The secular republic of France has banned face veils, which means that anyone wearing the niqab or burqa in public there can be fined €150, or suffer the infinitely worse fate of being forced to endure lessons in French citizenship.
Much of the debate about this has focused on the moral aspects, but are the arguments in favour of French policy supported by any actual evidence, and what happens when we ban burqas anyway?
Wearing a burqa is apparently bad for your health, or at least that's what Wikipedia says, and to be honest the supporting evidence isn't massive. A nice summary of the negative health claims comes from a law student at the Washington College of Law whose unreferenced article "The Health Care Crisis Facing Women Under Taliban Rule in Afghanistan" (oddly one of the main sources for the Wikipedia article) makes the following claim:
Furthermore, the mandatory act of wearing burqas itself causes health risks. They are so heavy and enveloping that they restrict women's activities by making it difficult for them to move. The simple act of walking outside becomes hazardous because the mesh opening severely restricts women's field of vision and they are unable to see their path clearly. In addition, burqas are linked to hearing loss, skin problems, headaches, cardiac disorder, asthma, and also can contribute to mental health problems. PHR revealed that the Afghan women who participated in its study demonstrated alarmingly high levels of mental illness: 97% displayed symptoms of major depression, and 86% reported signs of anxiety. These problems are linked to the oppressive conditions imposed on women and are significantly aggravated by the constant stress of restrictions on their movement and confinement to burqas.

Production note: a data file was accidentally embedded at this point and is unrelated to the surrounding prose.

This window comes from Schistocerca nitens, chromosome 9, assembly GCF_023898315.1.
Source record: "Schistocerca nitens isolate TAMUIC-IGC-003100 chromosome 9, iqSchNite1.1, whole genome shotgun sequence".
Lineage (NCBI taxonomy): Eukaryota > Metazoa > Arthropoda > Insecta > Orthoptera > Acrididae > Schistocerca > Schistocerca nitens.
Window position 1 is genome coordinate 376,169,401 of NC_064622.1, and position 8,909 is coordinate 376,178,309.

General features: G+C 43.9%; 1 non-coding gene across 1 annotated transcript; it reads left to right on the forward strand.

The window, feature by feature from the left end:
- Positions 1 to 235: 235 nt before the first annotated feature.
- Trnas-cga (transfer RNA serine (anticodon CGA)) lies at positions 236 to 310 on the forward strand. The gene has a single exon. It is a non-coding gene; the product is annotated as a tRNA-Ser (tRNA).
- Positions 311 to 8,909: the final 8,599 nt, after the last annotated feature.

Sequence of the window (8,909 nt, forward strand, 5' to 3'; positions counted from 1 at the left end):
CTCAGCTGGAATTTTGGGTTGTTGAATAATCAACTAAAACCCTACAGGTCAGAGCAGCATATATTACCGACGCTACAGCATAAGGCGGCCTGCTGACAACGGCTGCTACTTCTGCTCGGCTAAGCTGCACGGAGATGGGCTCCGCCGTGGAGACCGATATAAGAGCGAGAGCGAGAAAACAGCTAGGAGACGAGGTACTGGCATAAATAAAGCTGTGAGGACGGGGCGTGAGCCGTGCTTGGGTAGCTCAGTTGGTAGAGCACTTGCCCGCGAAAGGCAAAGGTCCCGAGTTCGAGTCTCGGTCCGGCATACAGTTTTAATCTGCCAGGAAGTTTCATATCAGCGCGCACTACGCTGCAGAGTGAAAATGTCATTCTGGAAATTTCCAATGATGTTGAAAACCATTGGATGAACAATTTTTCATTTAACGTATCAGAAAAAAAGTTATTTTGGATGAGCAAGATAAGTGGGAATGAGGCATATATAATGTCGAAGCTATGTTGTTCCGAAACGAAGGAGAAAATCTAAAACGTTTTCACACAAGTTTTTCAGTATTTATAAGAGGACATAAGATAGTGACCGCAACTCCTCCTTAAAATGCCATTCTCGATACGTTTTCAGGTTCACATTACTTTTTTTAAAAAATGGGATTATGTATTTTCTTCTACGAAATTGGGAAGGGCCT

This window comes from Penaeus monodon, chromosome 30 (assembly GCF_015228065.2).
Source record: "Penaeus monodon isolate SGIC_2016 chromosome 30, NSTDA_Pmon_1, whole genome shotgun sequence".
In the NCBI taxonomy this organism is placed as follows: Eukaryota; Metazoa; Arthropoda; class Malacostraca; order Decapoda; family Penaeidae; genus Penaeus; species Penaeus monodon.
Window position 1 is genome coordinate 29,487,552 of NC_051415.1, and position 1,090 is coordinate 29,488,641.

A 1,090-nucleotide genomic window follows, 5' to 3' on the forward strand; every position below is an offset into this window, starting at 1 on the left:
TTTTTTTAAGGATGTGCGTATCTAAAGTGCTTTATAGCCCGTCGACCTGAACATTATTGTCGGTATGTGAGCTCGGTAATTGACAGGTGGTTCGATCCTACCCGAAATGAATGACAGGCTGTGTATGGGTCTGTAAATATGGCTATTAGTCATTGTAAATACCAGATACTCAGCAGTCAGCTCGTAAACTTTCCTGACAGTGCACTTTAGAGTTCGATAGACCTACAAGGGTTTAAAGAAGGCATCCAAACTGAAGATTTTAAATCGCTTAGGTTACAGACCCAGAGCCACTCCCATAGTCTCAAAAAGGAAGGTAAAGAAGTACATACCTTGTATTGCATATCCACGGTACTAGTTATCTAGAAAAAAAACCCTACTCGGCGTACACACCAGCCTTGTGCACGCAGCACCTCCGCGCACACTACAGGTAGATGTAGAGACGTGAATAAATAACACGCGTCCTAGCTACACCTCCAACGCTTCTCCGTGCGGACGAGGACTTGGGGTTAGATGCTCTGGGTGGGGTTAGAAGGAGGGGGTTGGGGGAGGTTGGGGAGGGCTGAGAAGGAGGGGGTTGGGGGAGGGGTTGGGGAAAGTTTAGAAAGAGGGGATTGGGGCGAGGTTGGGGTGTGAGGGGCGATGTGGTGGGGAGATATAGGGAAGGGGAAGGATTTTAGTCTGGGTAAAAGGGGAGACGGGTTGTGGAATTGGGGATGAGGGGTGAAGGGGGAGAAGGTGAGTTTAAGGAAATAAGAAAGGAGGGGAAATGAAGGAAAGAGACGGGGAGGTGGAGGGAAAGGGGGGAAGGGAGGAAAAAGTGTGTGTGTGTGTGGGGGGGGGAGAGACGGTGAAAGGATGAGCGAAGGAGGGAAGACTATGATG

You can pretty much just scrawl "citation needed" in red pen across that lot, but if we merge it with other research reported by the media it all boils down to three main claims:
The evidence for some of this is patchy. For example, both the Reuters and Wired articles linked to from Wikipedia to back up the Vitamin D claim are based on the same research, which doesn't actually test the claim but takes it as a given, and refers to 'conservatively-dressed' women, rather than any specific form of dress.
But to make things easy, let's assume all three claims are true. Burqas may restrict movement and vision - well trust me, so do corsets and high heels. Burqas cause Vitamin D deficiency due to the lack of sun exposure - well so does science blogging, or wearing a coat, hat and trousers, or being a fan of Twilight. At best, there may be a case for educating wearers about vitamin requirements so they can compensate for their lack of sunlight exposure.